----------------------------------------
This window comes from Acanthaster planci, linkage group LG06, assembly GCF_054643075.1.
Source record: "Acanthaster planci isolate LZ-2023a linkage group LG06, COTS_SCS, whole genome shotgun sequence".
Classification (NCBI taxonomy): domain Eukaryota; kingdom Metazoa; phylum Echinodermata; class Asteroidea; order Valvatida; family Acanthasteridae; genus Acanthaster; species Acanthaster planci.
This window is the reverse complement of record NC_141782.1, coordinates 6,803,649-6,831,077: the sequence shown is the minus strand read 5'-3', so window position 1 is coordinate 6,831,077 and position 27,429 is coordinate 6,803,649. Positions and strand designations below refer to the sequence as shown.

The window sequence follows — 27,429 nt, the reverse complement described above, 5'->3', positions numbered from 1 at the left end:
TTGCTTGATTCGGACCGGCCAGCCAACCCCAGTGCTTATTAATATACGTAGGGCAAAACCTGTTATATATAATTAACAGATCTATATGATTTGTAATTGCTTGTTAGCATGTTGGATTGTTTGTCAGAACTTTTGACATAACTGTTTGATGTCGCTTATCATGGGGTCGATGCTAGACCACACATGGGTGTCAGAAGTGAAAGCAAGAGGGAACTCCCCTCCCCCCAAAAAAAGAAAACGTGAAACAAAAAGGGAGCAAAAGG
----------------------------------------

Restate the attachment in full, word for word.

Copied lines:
This window comes from Acanthaster planci, linkage group LG06, assembly GCF_054643075.1.
Source record: "Acanthaster planci isolate LZ-2023a linkage group LG06, COTS_SCS, whole genome shotgun sequence".
Classification (NCBI taxonomy): domain Eukaryota; kingdom Metazoa; phylum Echinodermata; class Asteroidea; order Valvatida; family Acanthasteridae; genus Acanthaster; species Acanthaster planci.
This window is the reverse complement of record NC_141782.1, coordinates 6,803,649-6,831,077: the sequence shown is the minus strand read 5'-3', so window position 1 is coordinate 6,831,077 and position 27,429 is coordinate 6,803,649. Positions and strand designations below refer to the sequence as shown.

The window sequence follows — 27,429 nt, the reverse complement described above, 5'->3', positions numbered from 1 at the left end:
TTGCTTGATTCGGACCGGCCAGCCAACCCCAGTGCTTATTAATATACGTAGGGCAAAACCTGTTATATATAATTAACAGATCTATATGATTTGTAATTGCTTGTTAGCATGTTGGATTGTTTGTCAGAACTTTTGACATAACTGTTTGATGTCGCTTATCATGGGGTCGATGCTAGACCACACATGGGTGTCAGAAGTGAAAGCAAGAGGGAACTCCCCTCCCCCCAAAAAAAGAAAACGTGAAACAAAAAGGGAGCAAAAGG